| G. Michael Dobbs
Ah, the good old days – remember car inspection back in the day? Before the emissions check, computers and other high-tech additions.
If you’re under the age of 50 you probably don’t.
We all knew of a garage that would kind of, sort of look the other way when it came to car inspections. There was a place in Ludlow our family used to go that checked for the horn, lights and no holes in the exhaust system. They sold tires and if you had an iffy one, they had you, though.
I worked with a guy who used to simply put a piece of colored plastic over the inspection sticker to match the color of the sticker. His beat-up old truck still worked, although he admitted it wouldn’t pass inspection, even back then. He was not inclined to either fix it or get rid of it and the color deception worked.
And then there were the state police who would make sure your inspection sticker was up to date. I remember them sitting in their cars at key intersections after the deadline. Heaven help you if it wasn’t.
The inspections back then were twice a year.
All of these memories came back with the latest crisis: the failure of the out-of-state company that has put our inspections on hold.
Here is what Chris Lisinski of the State House News Service wrote: “Gov. Charlie Baker does not view the weeks-long pause in motor vehicle inspections as a ‘public safety issue,’ and he still expects the system will relaunch by this weekend, the governor said on April 14.
“The digital platform Massachusetts and seven other states use to conduct routine vehicle inspections has been down since Wisconsin-based vendor Applus Technologies was targeted in a malware attack on March 30. Drivers who are due for annual inspections or those who recently purchased new vehicles have had to wait – and in some cases may now wait two months past expiration – to get the annual confirmation that their vehicles are viable to operate on Bay State roads and meet emissions standards.
“Baker, who said earlier this week that he ‘fully expects’ Applus to compensate dealers and service stations who have been financially impacted by the shutdown, said April 14 that he does not yet see major safety impacts from the outage. ‘If this thing was dragging on for a really long time, I’d start to worry about that, but if it’s a two-or-three-week issue, it’s a tremendous inconvenience, but I don’t think of it as a public safety issue,’ Baker said at a vaccine press conference at the Hynes Convention Center.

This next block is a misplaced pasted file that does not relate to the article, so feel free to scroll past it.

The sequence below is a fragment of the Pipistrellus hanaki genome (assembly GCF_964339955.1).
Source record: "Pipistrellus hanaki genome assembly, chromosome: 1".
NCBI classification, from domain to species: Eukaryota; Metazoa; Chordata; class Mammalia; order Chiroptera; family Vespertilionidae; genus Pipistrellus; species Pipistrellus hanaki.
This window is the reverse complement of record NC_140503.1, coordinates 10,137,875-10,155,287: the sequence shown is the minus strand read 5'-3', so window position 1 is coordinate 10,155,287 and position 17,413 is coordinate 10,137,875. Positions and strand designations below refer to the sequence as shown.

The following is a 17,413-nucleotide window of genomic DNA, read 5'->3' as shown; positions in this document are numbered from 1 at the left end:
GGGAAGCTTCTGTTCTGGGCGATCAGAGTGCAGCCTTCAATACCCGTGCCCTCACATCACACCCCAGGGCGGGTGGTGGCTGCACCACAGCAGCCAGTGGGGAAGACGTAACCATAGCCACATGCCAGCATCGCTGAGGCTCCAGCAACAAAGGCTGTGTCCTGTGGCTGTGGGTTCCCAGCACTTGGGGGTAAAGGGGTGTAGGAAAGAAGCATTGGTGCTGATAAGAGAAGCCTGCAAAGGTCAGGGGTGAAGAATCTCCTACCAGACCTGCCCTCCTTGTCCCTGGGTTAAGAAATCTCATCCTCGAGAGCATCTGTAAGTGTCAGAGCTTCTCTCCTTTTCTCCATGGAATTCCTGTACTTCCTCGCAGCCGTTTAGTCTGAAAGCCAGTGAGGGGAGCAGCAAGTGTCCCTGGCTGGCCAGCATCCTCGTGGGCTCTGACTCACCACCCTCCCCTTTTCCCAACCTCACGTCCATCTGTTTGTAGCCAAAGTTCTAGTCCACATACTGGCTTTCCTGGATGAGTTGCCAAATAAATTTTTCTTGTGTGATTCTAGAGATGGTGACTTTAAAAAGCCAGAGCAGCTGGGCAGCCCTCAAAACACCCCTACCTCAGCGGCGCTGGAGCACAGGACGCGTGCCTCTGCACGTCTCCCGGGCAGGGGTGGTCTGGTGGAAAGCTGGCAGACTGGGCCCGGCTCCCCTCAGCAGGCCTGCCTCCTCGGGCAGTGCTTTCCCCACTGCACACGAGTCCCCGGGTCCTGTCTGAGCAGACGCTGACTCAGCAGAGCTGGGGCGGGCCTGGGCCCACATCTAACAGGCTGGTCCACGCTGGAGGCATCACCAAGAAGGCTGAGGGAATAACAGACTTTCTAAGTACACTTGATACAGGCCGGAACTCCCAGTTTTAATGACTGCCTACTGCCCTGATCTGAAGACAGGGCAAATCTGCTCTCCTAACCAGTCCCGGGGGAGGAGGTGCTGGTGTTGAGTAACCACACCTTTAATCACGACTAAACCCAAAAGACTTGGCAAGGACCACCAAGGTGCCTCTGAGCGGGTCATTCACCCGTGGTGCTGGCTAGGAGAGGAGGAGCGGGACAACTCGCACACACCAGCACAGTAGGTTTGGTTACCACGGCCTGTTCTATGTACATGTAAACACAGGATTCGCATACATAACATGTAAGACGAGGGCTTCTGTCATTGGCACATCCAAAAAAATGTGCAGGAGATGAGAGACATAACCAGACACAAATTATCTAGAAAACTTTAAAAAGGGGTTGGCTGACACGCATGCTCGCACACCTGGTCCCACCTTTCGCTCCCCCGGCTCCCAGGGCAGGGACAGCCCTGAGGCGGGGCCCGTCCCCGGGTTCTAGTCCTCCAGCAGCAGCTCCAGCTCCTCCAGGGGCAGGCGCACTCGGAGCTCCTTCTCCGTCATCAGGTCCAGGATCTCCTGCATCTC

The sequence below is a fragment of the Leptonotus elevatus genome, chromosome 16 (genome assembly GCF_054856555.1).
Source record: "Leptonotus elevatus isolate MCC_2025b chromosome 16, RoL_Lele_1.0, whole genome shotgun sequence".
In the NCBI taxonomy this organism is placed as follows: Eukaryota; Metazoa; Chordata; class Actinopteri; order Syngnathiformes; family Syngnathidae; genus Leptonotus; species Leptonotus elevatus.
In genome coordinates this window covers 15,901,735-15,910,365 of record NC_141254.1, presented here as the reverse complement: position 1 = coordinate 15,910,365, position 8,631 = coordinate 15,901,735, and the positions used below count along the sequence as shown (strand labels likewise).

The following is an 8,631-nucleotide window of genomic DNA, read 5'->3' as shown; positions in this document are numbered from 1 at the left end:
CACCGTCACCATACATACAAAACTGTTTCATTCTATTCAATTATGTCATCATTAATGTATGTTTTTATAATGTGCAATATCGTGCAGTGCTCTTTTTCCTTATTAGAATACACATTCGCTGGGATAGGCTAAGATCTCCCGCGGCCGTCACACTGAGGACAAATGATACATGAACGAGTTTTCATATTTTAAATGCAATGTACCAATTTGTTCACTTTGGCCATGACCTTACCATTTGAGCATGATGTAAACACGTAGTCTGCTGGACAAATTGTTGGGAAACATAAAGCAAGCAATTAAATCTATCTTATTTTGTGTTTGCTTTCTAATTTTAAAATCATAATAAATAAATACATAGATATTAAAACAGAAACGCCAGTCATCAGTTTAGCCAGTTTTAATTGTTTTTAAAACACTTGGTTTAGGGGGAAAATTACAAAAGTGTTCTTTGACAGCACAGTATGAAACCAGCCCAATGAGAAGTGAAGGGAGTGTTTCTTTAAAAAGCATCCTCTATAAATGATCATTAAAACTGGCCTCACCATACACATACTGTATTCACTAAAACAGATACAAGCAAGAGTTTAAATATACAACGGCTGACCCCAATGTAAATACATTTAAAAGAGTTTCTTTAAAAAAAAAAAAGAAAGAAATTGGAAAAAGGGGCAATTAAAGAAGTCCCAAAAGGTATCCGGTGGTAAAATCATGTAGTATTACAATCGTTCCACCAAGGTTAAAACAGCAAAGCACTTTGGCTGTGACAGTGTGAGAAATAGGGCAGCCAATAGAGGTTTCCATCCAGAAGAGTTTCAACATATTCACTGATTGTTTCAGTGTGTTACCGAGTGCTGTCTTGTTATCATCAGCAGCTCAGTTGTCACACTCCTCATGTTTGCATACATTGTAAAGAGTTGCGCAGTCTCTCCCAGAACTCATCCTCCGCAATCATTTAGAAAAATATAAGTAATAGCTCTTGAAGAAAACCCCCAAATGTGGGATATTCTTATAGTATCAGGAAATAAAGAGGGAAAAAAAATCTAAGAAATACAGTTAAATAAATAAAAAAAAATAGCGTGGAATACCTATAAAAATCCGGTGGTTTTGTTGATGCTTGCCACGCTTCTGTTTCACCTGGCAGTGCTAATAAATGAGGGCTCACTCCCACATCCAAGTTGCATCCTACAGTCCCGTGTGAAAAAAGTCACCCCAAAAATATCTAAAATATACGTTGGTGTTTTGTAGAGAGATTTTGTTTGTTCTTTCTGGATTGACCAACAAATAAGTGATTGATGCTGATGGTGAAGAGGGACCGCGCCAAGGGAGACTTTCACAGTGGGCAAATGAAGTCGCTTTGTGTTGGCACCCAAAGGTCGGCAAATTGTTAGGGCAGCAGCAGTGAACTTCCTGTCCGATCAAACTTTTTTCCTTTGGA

“Law enforcement officials previously told the administration that motorists will not receive tickets for driving with a March inspection sticker that has now expired.
“On [April 13], the Registry of Motor Vehicles announced that motorists with existing stickers expiring in March or April will be granted until May 31 to get a new inspection. Those who purchased new vehicles registered on or after March 23 will have until April 30 to get an inspection, which typically must happen within seven days of registration. Drivers who had a recent inspection rejected and fall into a 60-day window to retest for free will gain one additional day for each day that the Applus system remains unavailable. Citing information from Applus, the RMV said it expects the inspections systems to resume operating in Massachusetts by Saturday, April 17.”
Well you know what’s going to happen, don’t you? Every inspection station in the commonwealth will be mobbed once the system comes back on line. Perhaps this is the time for the state to consider a back-up system to prevent what we know will happen again. The peril of the digital age is these kind of issues.
What other digital-based vendors do we employ as a state? Perhaps it would behoove us to see if these other vendors are vulnerable as well. Life is far more complex than it was when all we had to worry about was whether or not our indicators were working and the horn was loud enough.
Not my grandkids
I am indeed a grandfather and I received not one, but three phone calls last week from someone who greeted me “Hello, grandfather.”
Immediately I knew this was a scam as none of them would call me – it’s text or nothing – and none of them call me “grandfather.”
When I became fed up after the third call, I told my would-be grandson with an odd accent that the next time he called me I’m alerting the police. He then called me a name that would kick him off the Christmas and birthday present list, which was then followed by a command I cannot repeat in a family newspaper. Apparently the callers contend they are your kin and then ask for monetary help. So if you get such a call, hang up, then call your real grandkids and say hello.